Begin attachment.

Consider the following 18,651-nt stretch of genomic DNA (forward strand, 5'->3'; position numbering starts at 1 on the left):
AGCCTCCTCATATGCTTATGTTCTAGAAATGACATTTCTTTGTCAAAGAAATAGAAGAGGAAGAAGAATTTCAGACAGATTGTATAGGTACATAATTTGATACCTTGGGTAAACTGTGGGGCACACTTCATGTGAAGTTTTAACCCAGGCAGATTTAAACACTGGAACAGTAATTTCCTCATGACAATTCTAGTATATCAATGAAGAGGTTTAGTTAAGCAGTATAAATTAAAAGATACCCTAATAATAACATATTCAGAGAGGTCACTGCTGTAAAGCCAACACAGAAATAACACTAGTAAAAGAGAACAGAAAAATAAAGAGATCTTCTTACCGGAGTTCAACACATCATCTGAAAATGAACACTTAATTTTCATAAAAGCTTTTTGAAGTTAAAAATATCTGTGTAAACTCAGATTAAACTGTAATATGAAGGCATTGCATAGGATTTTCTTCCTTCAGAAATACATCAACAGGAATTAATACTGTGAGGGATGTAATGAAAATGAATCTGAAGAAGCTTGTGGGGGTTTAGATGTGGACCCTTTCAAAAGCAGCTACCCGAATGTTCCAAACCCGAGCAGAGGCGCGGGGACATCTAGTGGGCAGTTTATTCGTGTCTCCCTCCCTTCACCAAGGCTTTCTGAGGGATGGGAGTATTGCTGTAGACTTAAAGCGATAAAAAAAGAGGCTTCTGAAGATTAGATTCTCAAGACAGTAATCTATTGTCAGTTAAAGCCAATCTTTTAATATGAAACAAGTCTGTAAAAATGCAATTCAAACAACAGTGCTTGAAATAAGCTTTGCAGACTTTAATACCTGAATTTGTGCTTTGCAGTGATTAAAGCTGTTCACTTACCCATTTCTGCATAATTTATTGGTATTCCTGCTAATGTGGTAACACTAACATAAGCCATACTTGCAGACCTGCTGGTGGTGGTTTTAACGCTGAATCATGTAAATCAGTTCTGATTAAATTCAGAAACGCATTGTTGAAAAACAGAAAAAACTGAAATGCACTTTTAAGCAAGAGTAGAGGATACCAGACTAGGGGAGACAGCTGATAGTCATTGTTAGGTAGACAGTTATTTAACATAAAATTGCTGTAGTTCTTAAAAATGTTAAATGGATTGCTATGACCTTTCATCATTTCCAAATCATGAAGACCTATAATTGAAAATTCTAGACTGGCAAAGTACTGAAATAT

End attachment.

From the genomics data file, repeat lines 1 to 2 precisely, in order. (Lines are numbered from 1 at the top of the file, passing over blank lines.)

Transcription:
Consider the following 18,651-nt stretch of genomic DNA (forward strand, 5'->3'; position numbering starts at 1 on the left):
AGCCTCCTCATATGCTTATGTTCTAGAAATGACATTTCTTTGTCAAAGAAATAGAAGAGGAAGAAGAATTTCAGACAGATTGTATAGGTACATAATTTGATACCTTGGGTAAACTGTGGGGCACACTTCATGTGAAGTTTTAACCCAGGCAGATTTAAACACTGGAACAGTAATTTCCTCATGACAATTCTAGTATATCAATGAAGAGGTTTAGTTAAGCAGTATAAATTAAAAGATACCCTAATAATAACATATTCAGAGAGGTCACTGCTGTAAAGCCAACACAGAAATAACACTAGTAAAAGAGAACAGAAAAATAAAGAGATCTTCTTACCGGAGTTCAACACATCATCTGAAAATGAACACTTAATTTTCATAAAAGCTTTTTGAAGTTAAAAATATCTGTGTAAACTCAGATTAAACTGTAATATGAAGGCATTGCATAGGATTTTCTTCCTTCAGAAATACATCAACAGGAATTAATACTGTGAGGGATGTAATGAAAATGAATCTGAAGAAGCTTGTGGGGGTTTAGATGTGGACCCTTTCAAAAGCAGCTACCCGAATGTTCCAAACCCGAGCAGAGGCGCGGGGACATCTAGTGGGCAGTTTATTCGTGTCTCCCTCCCTTCACCAAGGCTTTCTGAGGGATGGGAGTATTGCTGTAGACTTAAAGCGATAAAAAAAGAGGCTTCTGAAGATTAGATTCTCAAGACAGTAATCTATTGTCAGTTAAAGCCAATCTTTTAATATGAAACAAGTCTGTAAAAATGCAATTCAAACAACAGTGCTTGAAATAAGCTTTGCAGACTTTAATACCTGAATTTGTGCTTTGCAGTGATTAAAGCTGTTCACTTACCCATTTCTGCATAATTTATTGGTATTCCTGCTAATGTGGTAACACTAACATAAGCCATACTTGCAGACCTGCTGGTGGTGGTTTTAACGCTGAATCATGTAAATCAGTTCTGATTAAATTCAGAAACGCATTGTTGAAAAACAGAAAAAACTGAAATGCACTTTTAAGCAAGAGTAGAGGATACCAGACTAGGGGAGACAGCTGATAGTCATTGTTAGGTAGACAGTTATTTAACATAAAATTGCTGTAGTTCTTAAAAATGTTAAATGGATTGCTATGACCTTTCATCATTTCCAAATCATGAAGACCTATAATTGAAAATTCTAGACTGGCAAAGTACTGAAATAT